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Ognjen Ilic, Peter Bermel, Gang Chen, John D. Joannopoulos, Ivan Celanovic, and Marin Soljačić


In solar cells, the mismatch between the Sun’s emission spectrum and the cells’ absorption profile limits the efficiency of such devices, while in incandescent light bulbs, most of the energy is lost as heat. One way to avoid the waste of a large fraction of the radiation emitted from hot objects is to tailor the thermal emission spectrum according to the desired application. This strategy has been successfully applied to photonic-crystal emitters at moderate temperatures, but is exceedingly difficult for hot emitters (>1,000 K). Here, we show that a plain incandescent tungsten filament (3,000 K) surrounded by a cold-side nanophotonic interference system optimized to reflect infrared light and transmit visible light for a wide range of angles could become a light source that reaches luminous efficiencies (∼40%) surpassing existing lighting technologies, and nearing a limit for lighting applications. We experimentally demonstrate a proof-of-principle incandescent emitter with efficiency approaching that of commercial fluorescent or light-emitting diode bulbs, but with exceptional reproduction of colours and scalable power. The ability to tailor the emission spectrum of high-temperature sources may find applications in thermophotovoltaic energy conversion and lighting.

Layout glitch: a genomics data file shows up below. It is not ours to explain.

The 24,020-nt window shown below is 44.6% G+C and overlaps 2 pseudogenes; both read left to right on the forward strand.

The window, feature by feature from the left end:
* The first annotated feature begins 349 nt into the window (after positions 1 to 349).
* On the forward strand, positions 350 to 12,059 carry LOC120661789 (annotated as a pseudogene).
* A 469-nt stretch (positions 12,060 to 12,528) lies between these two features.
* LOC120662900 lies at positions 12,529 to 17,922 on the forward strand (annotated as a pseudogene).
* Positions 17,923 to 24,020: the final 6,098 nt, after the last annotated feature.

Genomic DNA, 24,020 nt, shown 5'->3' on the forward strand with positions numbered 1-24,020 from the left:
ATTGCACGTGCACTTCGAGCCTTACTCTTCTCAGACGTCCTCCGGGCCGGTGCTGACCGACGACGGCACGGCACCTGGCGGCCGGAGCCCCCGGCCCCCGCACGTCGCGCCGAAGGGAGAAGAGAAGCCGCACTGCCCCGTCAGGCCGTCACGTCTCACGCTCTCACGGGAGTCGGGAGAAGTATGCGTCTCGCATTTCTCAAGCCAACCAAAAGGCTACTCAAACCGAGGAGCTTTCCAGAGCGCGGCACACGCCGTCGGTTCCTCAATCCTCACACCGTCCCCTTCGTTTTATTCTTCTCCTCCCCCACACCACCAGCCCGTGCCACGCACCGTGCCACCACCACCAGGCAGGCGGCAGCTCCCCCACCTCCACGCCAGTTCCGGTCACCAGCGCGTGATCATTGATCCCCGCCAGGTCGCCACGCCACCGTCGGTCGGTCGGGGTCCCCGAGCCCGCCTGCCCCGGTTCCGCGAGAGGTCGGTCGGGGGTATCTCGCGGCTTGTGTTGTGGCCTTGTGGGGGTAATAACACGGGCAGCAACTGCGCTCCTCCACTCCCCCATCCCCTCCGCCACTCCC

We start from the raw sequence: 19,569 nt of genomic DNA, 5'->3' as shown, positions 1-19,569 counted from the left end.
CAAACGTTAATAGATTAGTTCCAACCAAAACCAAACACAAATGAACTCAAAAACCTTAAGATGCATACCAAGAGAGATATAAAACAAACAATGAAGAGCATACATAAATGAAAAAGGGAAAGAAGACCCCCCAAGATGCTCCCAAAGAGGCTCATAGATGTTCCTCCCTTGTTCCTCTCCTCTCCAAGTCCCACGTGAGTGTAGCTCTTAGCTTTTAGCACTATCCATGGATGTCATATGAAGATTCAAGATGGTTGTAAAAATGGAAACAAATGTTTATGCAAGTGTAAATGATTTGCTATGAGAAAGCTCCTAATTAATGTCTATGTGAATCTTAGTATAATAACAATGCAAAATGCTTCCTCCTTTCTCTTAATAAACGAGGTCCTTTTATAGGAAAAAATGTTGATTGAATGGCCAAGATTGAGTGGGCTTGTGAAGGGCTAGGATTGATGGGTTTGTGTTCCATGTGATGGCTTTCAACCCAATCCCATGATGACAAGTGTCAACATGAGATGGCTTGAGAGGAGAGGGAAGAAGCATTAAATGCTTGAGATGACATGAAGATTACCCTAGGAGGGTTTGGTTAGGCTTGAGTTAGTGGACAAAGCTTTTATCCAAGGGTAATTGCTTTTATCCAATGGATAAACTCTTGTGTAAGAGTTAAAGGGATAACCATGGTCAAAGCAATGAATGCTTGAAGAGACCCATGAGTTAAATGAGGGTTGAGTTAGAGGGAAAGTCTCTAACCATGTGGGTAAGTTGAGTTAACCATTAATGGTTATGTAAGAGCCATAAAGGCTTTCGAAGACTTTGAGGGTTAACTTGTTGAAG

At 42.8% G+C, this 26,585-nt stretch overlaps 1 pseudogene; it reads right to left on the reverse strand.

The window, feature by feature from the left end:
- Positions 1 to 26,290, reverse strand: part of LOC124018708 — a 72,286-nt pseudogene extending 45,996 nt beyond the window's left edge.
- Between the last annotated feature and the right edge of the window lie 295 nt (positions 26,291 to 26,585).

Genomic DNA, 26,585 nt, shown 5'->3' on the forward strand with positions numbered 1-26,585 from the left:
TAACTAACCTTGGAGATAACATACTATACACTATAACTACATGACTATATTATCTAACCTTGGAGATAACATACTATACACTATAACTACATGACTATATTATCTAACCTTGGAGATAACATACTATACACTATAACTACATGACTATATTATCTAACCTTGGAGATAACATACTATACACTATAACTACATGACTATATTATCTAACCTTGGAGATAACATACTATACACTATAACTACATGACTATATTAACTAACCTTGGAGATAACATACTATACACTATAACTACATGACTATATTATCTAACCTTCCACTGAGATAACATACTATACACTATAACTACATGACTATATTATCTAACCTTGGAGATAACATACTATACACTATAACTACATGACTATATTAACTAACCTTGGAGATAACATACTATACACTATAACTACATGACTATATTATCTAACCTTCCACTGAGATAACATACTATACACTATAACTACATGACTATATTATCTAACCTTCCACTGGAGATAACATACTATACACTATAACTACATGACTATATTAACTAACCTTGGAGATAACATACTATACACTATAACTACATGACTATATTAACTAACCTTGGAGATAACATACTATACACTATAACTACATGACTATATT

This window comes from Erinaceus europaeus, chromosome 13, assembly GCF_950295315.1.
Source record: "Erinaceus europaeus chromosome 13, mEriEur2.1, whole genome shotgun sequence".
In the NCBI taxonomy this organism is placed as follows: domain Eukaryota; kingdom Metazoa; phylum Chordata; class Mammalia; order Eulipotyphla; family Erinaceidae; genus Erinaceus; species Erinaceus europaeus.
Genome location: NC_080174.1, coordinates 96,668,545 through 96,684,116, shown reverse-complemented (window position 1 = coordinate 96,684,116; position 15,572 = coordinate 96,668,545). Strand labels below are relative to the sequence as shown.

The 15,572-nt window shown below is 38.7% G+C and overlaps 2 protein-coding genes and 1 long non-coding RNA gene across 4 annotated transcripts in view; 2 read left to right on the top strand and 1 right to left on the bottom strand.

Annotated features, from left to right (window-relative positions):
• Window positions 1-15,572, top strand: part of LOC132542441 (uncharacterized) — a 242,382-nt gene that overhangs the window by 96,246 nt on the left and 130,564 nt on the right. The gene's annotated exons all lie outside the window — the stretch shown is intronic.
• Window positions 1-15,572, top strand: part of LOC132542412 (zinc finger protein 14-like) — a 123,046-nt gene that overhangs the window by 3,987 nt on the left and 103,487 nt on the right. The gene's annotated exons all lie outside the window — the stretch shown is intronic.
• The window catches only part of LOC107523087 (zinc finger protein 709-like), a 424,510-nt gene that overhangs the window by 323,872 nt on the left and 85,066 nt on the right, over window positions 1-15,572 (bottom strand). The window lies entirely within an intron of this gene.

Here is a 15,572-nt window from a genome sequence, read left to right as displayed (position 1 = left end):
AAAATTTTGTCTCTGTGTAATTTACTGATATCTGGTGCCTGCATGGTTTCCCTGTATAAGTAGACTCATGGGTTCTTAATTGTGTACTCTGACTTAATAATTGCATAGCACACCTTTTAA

Related Links:

Tailoring high-temperature radiation and the resurrection of the incandescent source (Nature Nanotechnology)

A nanophotonic comeback for incandescent bulbs? (MIT News)

Professor Marin Soljačić

Professor John D. Joannopoulos